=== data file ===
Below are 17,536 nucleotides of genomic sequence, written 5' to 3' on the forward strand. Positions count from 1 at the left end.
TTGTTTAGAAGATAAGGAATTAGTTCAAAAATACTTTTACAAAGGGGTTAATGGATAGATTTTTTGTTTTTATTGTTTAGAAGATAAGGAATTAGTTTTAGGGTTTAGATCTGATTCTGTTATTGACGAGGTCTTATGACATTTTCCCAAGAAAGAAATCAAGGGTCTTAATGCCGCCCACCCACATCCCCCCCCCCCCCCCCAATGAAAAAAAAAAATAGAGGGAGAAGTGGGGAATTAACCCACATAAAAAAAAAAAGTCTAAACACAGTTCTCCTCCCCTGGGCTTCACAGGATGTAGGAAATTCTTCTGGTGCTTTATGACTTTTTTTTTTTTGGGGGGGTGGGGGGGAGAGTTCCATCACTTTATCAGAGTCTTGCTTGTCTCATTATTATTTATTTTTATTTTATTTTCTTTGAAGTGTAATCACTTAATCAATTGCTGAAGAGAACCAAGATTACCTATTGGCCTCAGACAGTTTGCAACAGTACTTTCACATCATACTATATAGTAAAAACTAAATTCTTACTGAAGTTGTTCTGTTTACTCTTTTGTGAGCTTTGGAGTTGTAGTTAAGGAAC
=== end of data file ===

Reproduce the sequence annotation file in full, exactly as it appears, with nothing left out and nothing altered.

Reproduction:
Below are 17,536 nucleotides of genomic sequence, written 5' to 3' on the forward strand. Positions count from 1 at the left end.
TTGTTTAGAAGATAAGGAATTAGTTCAAAAATACTTTTACAAAGGGGTTAATGGATAGATTTTTTGTTTTTATTGTTTAGAAGATAAGGAATTAGTTTTAGGGTTTAGATCTGATTCTGTTATTGACGAGGTCTTATGACATTTTCCCAAGAAAGAAATCAAGGGTCTTAATGCCGCCCACCCACATCCCCCCCCCCCCCCCCAATGAAAAAAAAAAATAGAGGGAGAAGTGGGGAATTAACCCACATAAAAAAAAAAAGTCTAAACACAGTTCTCCTCCCCTGGGCTTCACAGGATGTAGGAAATTCTTCTGGTGCTTTATGACTTTTTTTTTTTTGGGGGGGTGGGGGGGAGAGTTCCATCACTTTATCAGAGTCTTGCTTGTCTCATTATTATTTATTTTTATTTTATTTTCTTTGAAGTGTAATCACTTAATCAATTGCTGAAGAGAACCAAGATTACCTATTGGCCTCAGACAGTTTGCAACAGTACTTTCACATCATACTATATAGTAAAAACTAAATTCTTACTGAAGTTGTTCTGTTTACTCTTTTGTGAGCTTTGGAGTTGTAGTTAAGGAAC